More dealerships, selling mass-market as well as luxury brands, picked up and dropped off service customers' vehicles — for a fee — instead of requiring them to come to the store. And more dealers opened off-site centers, especially for quick service, to compete with aftermarket providers.
At the same time, cars — and, to a lesser extent, trucks — operated by the ride-sharing behemoths logged many more miles and required service more frequently and extensively.
Because those vehicles didn't converge on the service drive at 8 a.m. on weekdays, the way personally owned vehicles had tended to, service departments could smooth out their workflow and even operate 24/7 as demand dictated. Shops grew accustomed to having vehicles drive themselves to dealerships for service at all hours, by appointment.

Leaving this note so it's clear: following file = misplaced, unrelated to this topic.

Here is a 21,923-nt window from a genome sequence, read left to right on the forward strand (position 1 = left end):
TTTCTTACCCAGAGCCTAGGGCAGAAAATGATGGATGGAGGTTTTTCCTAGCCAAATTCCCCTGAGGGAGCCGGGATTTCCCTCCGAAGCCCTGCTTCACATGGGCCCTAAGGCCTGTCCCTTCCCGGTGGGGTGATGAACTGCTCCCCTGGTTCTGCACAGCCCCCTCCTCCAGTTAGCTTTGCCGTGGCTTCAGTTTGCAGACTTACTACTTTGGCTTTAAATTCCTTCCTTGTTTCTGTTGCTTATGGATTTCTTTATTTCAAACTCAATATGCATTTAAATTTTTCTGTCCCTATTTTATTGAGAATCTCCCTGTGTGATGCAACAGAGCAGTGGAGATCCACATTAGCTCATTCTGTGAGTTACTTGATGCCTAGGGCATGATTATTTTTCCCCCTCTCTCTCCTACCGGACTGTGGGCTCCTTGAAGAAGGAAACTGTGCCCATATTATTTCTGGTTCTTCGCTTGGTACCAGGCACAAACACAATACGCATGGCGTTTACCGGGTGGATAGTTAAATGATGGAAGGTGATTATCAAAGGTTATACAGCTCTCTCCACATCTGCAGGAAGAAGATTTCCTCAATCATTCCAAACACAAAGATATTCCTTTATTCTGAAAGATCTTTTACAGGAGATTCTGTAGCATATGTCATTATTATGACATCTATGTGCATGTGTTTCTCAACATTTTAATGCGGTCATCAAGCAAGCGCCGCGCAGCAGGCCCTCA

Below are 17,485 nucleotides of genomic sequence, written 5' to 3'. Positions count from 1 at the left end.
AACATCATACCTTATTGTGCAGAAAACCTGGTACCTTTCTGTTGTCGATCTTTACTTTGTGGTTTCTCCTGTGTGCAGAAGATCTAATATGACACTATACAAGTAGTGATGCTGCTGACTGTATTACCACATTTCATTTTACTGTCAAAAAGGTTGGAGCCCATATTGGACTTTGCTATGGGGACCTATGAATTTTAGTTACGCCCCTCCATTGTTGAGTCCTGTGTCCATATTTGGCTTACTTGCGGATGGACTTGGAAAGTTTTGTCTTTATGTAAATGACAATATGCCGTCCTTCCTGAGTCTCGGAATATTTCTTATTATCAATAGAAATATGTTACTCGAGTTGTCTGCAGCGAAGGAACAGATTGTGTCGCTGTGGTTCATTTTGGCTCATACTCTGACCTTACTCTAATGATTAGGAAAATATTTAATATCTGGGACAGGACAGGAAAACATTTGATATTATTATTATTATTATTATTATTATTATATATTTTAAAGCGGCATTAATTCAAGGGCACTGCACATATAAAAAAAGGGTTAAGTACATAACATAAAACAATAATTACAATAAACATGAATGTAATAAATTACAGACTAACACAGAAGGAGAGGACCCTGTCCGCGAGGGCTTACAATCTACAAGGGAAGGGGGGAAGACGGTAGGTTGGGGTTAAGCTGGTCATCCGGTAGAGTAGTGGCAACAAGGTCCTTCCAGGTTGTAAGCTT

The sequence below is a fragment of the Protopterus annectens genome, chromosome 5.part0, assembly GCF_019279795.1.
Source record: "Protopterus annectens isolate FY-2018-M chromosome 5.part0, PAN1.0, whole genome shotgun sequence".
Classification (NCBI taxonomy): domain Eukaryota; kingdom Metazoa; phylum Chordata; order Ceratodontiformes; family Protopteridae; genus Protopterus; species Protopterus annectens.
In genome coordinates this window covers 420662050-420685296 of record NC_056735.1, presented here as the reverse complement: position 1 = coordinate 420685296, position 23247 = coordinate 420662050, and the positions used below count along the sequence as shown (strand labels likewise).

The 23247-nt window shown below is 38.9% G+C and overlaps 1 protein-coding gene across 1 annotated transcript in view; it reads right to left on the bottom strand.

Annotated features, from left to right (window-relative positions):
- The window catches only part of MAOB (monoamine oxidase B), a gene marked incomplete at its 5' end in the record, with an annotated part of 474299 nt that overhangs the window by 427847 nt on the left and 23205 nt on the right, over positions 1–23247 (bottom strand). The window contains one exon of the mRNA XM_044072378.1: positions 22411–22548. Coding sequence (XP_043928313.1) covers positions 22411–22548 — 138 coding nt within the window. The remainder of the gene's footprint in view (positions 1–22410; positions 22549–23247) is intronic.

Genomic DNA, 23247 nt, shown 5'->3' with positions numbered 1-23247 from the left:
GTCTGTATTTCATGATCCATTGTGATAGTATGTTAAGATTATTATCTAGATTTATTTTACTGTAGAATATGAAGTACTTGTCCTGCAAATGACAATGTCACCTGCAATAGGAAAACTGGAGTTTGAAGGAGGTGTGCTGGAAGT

One positive development of the proliferation of self-driving vehicles was a huge decrease in the number of traffic accidents. Driver error had been responsible for an estimated 94 percent of collisions.
That meant a lot less business for body shops. Many dealerships either closed their collision repair centers or sold them to the dwindling number of bump-shop chains and consolidators that remained.
Some things didn't change as quickly; dealers continued to lament the chronic shortage of well-trained service technicians. But instead of merely raiding their competitors, more dealers entered into partnerships with local universities, community colleges and even high schools.
Their goal: Build a pipeline of young techs who were comfortable with a new generation of cars and trucks that were repaired with computers more than wrenches.